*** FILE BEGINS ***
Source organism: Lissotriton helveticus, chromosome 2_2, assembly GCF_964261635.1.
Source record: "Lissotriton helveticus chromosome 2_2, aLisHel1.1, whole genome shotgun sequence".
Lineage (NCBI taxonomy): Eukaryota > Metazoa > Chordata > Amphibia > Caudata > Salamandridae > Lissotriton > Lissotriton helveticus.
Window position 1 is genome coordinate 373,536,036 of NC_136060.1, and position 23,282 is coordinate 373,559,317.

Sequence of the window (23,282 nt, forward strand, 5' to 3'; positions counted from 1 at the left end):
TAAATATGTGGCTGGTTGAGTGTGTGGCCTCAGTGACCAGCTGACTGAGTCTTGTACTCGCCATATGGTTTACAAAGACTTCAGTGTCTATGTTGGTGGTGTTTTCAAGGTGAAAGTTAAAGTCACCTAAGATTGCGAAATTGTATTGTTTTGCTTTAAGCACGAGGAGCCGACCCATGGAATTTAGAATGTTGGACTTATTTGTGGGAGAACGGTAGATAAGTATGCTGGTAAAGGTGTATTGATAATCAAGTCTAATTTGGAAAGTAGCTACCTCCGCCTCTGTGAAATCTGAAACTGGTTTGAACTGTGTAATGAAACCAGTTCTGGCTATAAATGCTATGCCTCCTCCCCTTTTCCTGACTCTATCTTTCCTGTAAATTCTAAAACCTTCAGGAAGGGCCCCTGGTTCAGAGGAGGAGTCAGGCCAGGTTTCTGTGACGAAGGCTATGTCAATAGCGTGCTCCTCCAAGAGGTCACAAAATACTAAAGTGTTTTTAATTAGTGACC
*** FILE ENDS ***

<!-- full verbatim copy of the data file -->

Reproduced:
Source organism: Lissotriton helveticus, chromosome 2_2, assembly GCF_964261635.1.
Source record: "Lissotriton helveticus chromosome 2_2, aLisHel1.1, whole genome shotgun sequence".
Lineage (NCBI taxonomy): Eukaryota > Metazoa > Chordata > Amphibia > Caudata > Salamandridae > Lissotriton > Lissotriton helveticus.
Window position 1 is genome coordinate 373,536,036 of NC_136060.1, and position 23,282 is coordinate 373,559,317.

Sequence of the window (23,282 nt, forward strand, 5' to 3'; positions counted from 1 at the left end):
TAAATATGTGGCTGGTTGAGTGTGTGGCCTCAGTGACCAGCTGACTGAGTCTTGTACTCGCCATATGGTTTACAAAGACTTCAGTGTCTATGTTGGTGGTGTTTTCAAGGTGAAAGTTAAAGTCACCTAAGATTGCGAAATTGTATTGTTTTGCTTTAAGCACGAGGAGCCGACCCATGGAATTTAGAATGTTGGACTTATTTGTGGGAGAACGGTAGATAAGTATGCTGGTAAAGGTGTATTGATAATCAAGTCTAATTTGGAAAGTAGCTACCTCCGCCTCTGTGAAATCTGAAACTGGTTTGAACTGTGTAATGAAACCAGTTCTGGCTATAAATGCTATGCCTCCTCCCCTTTTCCTGACTCTATCTTTCCTGTAAATTCTAAAACCTTCAGGAAGGGCCCCTGGTTCAGAGGAGGAGTCAGGCCAGGTTTCTGTGACGAAGGCTATGTCAATAGCGTGCTCCTCCAAGAGGTCACAAAATACTAAAGTGTTTTTAATTAGTGACC